If there’s one thing we know about Guillermo Del Toro it’s that he knows how to craft a movie around the most terrifying of monsters. Horror is his stock and trade, although it would be unfair to say he’s a one-trick pony; his diversity knows no bounds. But the realm of evil is undoubtedly where his greatest strength lies, and to some unfamiliar with the original 1947 version of Nightmare Alley, his remake about a petty criminal, a rundown criminal, and a twisted psychiatrist may seem out-of-step for Del Toro. But just because there are no creatures that go bump in the night, Del Toro finds the most evil monster of all is humanity itself.
The previous version of Nightmare Alley is a film noir classic, unappreciated in its time until finding a new audience in the decades since. Like that one, Del Toro’s film centers on a con artist and murderer, Stan Carlisle, played by Bradley Cooper, who wanders from a haunted past and into a carnival of sideshow freaks. It’s there that Stan discovers a surreal world where who you were isn’t as important as who you pretend to be. Here, Stan is surrounded by others with their own secrets, their own grifts. He works his way into a job alongside the shady Clem Hoately (Willem Dafoe), who walks him through the show’s many horrors, only some of which are stewing in glass jars as freakish exhibits. When one of the acts, “The Geek”, gets out of his cage, Stan pursues him through what looks like a Del Toro fever dream, concluding with a mutated baby with an all-seeing eye that seems to peer through the grifter’s soul. The sheer beauty Del Toro is able to craft out of the nightmarish is simply astounding.
Stan is a natural con. His skill is worming his way into everyone’s routine, becoming whatever they need in that particular moment. He finds an easy lay in cheating mind reader Zeena (Toni Collette), while befriending her alcoholic husband Pete (David Strathairn) who mentors him on their exceptional grift. They teach Stan about their mentalist scheme, using verbal cues so that Zeena can appear to read minds and “see” unseen objects. It’s a massive success, but Pete warns that taking it too far, doing the “spooky show” as he calls it, in which you offer a mark hope by pretending to commune with the dead, can be dangerous. He also warns Stan against believing his own lies, that he can actually do the things he claims.
But isn’t believing your own lies part of what makes a great con? Even as Stan continually proves himself capable to the rest of this misfit carnival family, including the innocent Molly (Rooney Mara) who he begins a relationship with, it’s a question of whether he even knows if the feelings are genuine. Or has he spent so much time conning others that he no longer knows who he is?
Nightmare Alley‘s opulent production design continues even after Stan and Molly leave the carnival behind and all of its oddities and misshapen cast of outsiders, which includes Ron Perlman, Clifton Collins Jr., and more Del Toro favorites. But Del Toro finds even more shadows to lurk in while Stan finds success in the world of high-society, pulling off the same mentalist scheme he learned/stole(?) from Zeena and Pete. When Cate Blanchett’s beguiling psychiatrist Dr. Lilith Ritter enters their lives, Stan finds someone as devious as him, perhaps even more so. Together, they put together a plan to use the “spooky show” to rob blind her wealthy, powerful clients, swimming in shark-infested waters the likes of which Stan has never seen.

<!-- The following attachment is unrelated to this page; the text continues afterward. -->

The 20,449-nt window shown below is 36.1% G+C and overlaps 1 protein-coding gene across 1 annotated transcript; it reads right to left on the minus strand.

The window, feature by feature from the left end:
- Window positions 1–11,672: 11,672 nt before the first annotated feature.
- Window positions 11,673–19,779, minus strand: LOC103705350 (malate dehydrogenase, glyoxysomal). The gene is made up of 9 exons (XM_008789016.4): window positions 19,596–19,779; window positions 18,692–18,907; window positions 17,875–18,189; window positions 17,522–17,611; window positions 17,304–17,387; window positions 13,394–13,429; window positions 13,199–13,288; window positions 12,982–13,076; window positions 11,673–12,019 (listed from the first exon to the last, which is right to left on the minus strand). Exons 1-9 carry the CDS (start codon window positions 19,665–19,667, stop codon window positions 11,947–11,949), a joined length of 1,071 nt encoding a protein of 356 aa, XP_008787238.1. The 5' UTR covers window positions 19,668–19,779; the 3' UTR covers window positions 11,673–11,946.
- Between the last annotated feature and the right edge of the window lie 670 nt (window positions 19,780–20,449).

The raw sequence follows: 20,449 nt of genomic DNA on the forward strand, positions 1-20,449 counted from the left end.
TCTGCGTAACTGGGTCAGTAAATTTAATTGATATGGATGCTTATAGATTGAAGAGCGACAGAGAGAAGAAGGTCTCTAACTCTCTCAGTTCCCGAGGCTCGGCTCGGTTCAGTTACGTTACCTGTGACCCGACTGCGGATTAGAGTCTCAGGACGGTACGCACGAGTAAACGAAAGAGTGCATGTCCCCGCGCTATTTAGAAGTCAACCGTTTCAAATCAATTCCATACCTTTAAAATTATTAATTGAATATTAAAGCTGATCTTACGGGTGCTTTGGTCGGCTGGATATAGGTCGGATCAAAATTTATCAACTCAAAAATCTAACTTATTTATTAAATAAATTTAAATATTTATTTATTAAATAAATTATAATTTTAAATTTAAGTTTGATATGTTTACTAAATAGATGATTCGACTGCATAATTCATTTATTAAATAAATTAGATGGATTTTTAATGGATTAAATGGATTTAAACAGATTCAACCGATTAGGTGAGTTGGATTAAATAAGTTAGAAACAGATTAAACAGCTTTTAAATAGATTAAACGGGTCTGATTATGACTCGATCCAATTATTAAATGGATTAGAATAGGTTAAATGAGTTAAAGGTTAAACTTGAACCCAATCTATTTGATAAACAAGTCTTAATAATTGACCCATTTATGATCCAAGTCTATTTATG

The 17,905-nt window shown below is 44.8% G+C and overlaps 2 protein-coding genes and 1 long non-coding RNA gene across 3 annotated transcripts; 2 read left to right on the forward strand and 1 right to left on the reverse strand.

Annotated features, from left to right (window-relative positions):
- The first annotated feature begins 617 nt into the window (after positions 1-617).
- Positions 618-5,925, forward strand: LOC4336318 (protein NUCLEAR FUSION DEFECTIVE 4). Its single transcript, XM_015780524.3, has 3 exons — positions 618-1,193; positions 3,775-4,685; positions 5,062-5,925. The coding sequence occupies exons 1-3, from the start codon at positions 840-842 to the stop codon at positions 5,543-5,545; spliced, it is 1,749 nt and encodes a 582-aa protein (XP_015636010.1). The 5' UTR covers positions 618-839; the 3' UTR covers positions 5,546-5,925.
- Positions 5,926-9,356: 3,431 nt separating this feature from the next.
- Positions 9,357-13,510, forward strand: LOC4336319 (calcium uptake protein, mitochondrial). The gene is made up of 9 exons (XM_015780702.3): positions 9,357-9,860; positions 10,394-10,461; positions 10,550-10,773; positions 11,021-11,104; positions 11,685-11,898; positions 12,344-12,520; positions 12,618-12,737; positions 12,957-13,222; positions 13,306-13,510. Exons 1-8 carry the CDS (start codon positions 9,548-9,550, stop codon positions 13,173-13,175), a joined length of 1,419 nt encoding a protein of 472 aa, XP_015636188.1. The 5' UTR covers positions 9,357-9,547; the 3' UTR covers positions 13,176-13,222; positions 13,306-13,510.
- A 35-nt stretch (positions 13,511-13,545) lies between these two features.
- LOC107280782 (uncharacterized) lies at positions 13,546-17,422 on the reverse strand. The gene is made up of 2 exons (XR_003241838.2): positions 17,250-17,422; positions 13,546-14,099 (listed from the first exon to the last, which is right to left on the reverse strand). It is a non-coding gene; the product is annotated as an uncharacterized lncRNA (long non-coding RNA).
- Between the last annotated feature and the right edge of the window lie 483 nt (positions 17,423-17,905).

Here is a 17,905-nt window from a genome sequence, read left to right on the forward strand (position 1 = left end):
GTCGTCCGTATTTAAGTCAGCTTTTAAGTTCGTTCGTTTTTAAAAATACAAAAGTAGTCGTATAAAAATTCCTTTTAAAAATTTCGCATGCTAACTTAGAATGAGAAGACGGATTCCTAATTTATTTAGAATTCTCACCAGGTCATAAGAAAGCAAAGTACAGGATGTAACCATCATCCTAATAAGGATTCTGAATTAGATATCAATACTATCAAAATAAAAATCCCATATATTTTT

It’s clear that Del Toro loves the source material, and sees a chance to explore the dark and monstrous without having to veer into the supernatural. Film noir is a tough nut to crack. Many filmmaker play at trying to recreate that hard-boiled style but never can nail it. Del Toro, who let’s not forget has explored the Gothic with Crimson Peak and The Shape of Water, but also Japanese-influenced action with Pacific Rim, proves he can navigate this shadowy realm as well as anyone. Nightmare Alley is breathtaking to behold in some images, but especially during the carnival when Del Toro is free to run with his wicked imagination. Don’t let that deceive you into thinking the film gets bland as it moves to the big city. Arguably the film’s most arresting scene is set against a giant garden maze in the dead of night, where blood and snow mix ominously.
Cooper’s take on Stan is different than the one which made Tyrone Power a star decades ago. If there’s a major difference, it’s that Cooper’s version of Stan is always “on”, and there’s something more dangerous about him, as if he’s always a hair away from doing something nasty. Blanchett is solid, but I’d be lying if I said this was her best femme fatale-esque performance. Her body language is what speaks the loudest; watch the way she leans in and away from Cooper, asserting her dominance when necessary, feigning meekness when she needs to give in a little. The tete-a-tete between Stan and Lilith is delicious at times.
If I’m honest, I wonder what this film would’ve been if Dafoe had been cast as Stan. As Clem, he’s such a natural snake oil salesman, with a big toothy, evil smile that you’re surprised doesn’t hide a forked tongue. His words slide over you like oil, and you can easily believe why Clem is able to lure in so many “Geeks” into his deadly act.
At nearly 2 1/2 hours, Nightmare Alley overstays its welcome a bit, and I’m not convinced it has the previous film’s aggressive shock value. It could have done more to plumb the depths of these corrupted souls. But what Del Toro definitely has is a grasp on the dark majesty and the mystery of film noir, and when combined with his passion for the mystical and peculiar, it makes for a potent combination.
Nightmare Alley opens in theaters on December 17th.